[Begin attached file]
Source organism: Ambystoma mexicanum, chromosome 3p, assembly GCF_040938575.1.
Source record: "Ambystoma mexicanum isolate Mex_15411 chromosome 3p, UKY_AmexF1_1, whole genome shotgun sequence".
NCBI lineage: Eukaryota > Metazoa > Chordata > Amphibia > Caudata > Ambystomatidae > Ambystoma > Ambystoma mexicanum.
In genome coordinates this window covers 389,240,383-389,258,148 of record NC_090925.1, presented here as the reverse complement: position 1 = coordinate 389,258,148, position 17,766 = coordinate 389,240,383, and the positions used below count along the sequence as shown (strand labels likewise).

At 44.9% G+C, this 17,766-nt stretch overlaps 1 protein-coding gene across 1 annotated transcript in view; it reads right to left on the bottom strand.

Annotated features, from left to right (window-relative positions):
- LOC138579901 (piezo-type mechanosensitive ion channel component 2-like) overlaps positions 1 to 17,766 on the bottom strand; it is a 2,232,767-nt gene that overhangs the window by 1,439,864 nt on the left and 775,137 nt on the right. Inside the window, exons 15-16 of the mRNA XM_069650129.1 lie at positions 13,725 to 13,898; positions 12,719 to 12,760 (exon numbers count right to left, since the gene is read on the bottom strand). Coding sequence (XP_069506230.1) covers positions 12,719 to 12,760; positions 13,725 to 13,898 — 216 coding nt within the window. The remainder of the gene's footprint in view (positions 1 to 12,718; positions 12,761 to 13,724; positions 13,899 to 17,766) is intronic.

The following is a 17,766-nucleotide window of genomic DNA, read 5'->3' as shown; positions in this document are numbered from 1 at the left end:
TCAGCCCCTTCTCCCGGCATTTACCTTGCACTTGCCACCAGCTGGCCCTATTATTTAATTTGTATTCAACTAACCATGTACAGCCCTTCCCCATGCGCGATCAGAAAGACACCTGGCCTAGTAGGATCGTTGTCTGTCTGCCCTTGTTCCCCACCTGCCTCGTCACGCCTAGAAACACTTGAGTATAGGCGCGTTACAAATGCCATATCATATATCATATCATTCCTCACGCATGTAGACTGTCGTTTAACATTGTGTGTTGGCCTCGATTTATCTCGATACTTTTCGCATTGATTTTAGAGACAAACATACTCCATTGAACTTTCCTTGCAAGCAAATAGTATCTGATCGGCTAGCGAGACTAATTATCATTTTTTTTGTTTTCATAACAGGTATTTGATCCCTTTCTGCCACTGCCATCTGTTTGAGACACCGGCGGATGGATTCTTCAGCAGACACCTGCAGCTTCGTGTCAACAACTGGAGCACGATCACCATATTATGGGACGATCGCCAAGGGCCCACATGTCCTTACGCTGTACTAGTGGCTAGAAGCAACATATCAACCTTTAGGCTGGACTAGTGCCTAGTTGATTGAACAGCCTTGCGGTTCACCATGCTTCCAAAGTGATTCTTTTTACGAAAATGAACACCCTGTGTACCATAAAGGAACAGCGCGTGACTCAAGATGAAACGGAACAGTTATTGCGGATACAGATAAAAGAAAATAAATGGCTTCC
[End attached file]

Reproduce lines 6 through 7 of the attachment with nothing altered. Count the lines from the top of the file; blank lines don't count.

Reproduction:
Annotated features, from left to right (window-relative positions):
- LOC138579901 (piezo-type mechanosensitive ion channel component 2-like) overlaps positions 1 to 17,766 on the bottom strand; it is a 2,232,767-nt gene that overhangs the window by 1,439,864 nt on the left and 775,137 nt on the right. Inside the window, exons 15-16 of the mRNA XM_069650129.1 lie at positions 13,725 to 13,898; positions 12,719 to 12,760 (exon numbers count right to left, since the gene is read on the bottom strand). Coding sequence (XP_069506230.1) covers positions 12,719 to 12,760; positions 13,725 to 13,898 — 216 coding nt within the window. The remainder of the gene's footprint in view (positions 1 to 12,718; positions 12,761 to 13,724; positions 13,899 to 17,766) is intronic.